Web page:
- A VNAF CH-34 picked up Major Hill and Lance Corporal Dean. When the crew picked up Hill and Dean they did not see any other persons in the water. They hovered downstream searching for more before going back to the crash site.
- After Hill and Dean were picked up, and Dai Uy Ahn returned to the crash site, they departed the area. The ground fire was heavy, and no other helicopter went down to continue the search.
Captain Brokovich thoughts on Lt. Janousek probably not being able to do anything due to the fact that he was probably unconscious was consistent with the medical statement made by Lt. George E. Wettach:
Lt. Janousek was rendered either unconscious or dead at the time of the first fire flash explosion. The normal reflex during the panic of fire is to take a deep breath and attempt to escape a fire. All animals, including man are afraid of fire and being burned. A deep breath taken at the time of the described flash would obviously sear the mouth, throat, and lungs, burning delicate lung tissue and causing a relative vaccuum which would cause the immediate collapse of both lungs or heavy tracheal secretions which would surely cause rapid suffocation. No man sits, burning, in a seat of fire unless he is unconscious. The normal response is to escape heat and burning in any way possible, including rational movements or frank panic–neither of which Lt. Janousek was noted to have attempted.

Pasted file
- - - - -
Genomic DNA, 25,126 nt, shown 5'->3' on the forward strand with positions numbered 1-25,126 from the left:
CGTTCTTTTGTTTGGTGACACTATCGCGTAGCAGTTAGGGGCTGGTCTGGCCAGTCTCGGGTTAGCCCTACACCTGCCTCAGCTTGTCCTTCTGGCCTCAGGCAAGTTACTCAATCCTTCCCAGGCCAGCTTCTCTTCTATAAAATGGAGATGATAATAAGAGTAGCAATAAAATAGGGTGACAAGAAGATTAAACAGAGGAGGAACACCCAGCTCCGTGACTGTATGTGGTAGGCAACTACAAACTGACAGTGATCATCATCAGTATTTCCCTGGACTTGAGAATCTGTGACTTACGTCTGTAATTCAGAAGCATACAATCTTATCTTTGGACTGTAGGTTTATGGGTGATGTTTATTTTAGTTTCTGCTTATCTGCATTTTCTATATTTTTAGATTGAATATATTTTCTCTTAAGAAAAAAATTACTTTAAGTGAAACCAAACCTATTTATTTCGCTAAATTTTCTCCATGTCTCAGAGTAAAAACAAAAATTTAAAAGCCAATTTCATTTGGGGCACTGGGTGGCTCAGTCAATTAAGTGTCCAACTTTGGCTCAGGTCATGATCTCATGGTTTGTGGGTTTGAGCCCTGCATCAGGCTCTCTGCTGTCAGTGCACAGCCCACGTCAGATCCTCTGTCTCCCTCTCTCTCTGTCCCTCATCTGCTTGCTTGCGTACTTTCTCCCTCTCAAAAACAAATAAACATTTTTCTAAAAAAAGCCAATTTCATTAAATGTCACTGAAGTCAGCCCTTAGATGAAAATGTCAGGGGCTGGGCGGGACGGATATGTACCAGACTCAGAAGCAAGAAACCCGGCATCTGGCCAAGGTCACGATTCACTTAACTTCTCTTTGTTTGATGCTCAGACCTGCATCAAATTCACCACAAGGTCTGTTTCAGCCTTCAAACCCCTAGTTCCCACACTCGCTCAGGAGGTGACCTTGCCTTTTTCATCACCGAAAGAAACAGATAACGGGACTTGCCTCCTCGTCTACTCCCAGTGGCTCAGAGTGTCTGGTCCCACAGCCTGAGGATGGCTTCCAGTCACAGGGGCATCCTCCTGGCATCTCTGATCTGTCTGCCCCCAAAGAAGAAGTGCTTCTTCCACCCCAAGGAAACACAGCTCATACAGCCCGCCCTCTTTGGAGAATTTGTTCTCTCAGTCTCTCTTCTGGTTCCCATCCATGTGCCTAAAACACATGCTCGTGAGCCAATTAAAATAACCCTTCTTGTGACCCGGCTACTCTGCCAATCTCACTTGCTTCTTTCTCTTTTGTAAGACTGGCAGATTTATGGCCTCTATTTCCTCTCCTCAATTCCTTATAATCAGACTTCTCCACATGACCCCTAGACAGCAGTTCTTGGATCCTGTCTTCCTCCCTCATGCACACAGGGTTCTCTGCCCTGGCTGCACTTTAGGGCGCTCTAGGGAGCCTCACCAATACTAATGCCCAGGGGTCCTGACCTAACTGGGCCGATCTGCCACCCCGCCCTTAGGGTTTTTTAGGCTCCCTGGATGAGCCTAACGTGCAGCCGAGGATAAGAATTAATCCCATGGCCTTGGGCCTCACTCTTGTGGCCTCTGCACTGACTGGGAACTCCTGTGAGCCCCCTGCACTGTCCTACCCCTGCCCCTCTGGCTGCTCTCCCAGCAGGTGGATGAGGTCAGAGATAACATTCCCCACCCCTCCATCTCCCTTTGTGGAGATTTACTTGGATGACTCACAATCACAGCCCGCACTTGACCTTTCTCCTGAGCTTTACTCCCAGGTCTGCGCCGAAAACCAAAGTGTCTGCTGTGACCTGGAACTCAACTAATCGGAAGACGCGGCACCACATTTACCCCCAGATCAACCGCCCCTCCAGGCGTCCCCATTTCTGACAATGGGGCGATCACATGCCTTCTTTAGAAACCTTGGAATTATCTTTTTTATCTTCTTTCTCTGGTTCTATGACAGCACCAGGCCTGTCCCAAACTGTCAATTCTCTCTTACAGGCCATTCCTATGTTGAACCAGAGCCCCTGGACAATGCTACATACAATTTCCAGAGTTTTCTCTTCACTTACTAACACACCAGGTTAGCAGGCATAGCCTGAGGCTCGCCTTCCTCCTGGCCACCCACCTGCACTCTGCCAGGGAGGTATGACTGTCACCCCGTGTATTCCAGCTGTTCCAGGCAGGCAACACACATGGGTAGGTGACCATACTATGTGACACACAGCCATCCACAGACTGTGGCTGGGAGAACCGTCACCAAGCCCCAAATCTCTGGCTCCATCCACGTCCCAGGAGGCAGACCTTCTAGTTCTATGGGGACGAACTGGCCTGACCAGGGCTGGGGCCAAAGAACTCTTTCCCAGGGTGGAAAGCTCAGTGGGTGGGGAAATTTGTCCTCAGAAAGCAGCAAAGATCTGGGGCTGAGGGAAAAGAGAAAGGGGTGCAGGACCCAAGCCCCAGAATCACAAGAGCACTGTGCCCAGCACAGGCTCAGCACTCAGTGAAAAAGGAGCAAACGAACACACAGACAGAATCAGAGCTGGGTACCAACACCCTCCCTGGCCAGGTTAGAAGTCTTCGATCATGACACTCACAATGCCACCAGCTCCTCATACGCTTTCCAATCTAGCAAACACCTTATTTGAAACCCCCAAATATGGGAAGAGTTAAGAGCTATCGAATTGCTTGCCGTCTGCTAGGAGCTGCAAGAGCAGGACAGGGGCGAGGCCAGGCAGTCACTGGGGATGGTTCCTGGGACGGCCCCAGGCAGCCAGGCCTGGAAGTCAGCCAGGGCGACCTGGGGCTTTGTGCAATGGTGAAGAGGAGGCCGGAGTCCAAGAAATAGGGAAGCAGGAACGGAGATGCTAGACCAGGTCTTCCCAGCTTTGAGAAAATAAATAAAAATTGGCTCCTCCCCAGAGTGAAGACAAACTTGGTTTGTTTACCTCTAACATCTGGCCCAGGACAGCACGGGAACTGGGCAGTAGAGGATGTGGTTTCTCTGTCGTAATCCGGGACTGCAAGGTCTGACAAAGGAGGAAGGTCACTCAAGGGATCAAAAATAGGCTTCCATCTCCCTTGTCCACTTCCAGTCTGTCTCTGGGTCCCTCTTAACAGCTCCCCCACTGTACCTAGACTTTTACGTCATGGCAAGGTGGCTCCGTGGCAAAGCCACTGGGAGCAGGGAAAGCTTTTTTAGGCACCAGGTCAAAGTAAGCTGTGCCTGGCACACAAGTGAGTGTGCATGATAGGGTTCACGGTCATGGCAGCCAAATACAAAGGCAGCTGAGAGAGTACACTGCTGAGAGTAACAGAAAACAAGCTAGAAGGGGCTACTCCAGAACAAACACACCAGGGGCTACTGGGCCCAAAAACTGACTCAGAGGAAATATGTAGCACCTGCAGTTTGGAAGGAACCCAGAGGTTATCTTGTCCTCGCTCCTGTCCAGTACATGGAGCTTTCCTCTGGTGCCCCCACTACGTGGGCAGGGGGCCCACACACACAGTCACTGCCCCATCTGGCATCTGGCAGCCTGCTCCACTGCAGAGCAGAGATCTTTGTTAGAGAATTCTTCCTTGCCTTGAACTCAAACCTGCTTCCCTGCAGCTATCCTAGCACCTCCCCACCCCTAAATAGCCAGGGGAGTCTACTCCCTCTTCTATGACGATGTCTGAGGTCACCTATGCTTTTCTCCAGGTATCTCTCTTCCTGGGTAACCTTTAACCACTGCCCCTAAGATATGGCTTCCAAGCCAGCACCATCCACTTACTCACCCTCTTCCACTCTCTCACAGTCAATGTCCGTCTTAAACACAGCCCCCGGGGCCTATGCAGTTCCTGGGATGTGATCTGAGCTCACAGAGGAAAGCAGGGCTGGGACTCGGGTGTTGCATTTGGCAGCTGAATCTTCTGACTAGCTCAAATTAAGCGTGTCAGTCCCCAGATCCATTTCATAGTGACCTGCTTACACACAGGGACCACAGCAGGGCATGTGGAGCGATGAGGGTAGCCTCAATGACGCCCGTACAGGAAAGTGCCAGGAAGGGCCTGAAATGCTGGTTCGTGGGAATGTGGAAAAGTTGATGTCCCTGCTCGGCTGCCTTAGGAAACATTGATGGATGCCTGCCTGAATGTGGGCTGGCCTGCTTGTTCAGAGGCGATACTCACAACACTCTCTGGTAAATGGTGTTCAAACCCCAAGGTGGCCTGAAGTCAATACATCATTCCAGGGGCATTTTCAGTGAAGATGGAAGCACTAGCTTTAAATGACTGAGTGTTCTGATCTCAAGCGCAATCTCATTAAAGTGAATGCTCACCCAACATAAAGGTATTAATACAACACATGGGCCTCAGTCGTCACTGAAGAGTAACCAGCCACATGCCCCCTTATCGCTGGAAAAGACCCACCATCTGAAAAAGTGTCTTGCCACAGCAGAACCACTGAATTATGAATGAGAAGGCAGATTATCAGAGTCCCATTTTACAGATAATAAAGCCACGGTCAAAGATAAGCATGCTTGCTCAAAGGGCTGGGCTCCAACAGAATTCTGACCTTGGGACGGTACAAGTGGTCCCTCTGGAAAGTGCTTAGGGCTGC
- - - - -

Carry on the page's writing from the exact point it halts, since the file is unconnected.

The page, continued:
Major Lively’s recommendations in his August 27, 1969 investigation is that both First Lieutenant Janousek and Corporal Bruce E. Kane be declared dead.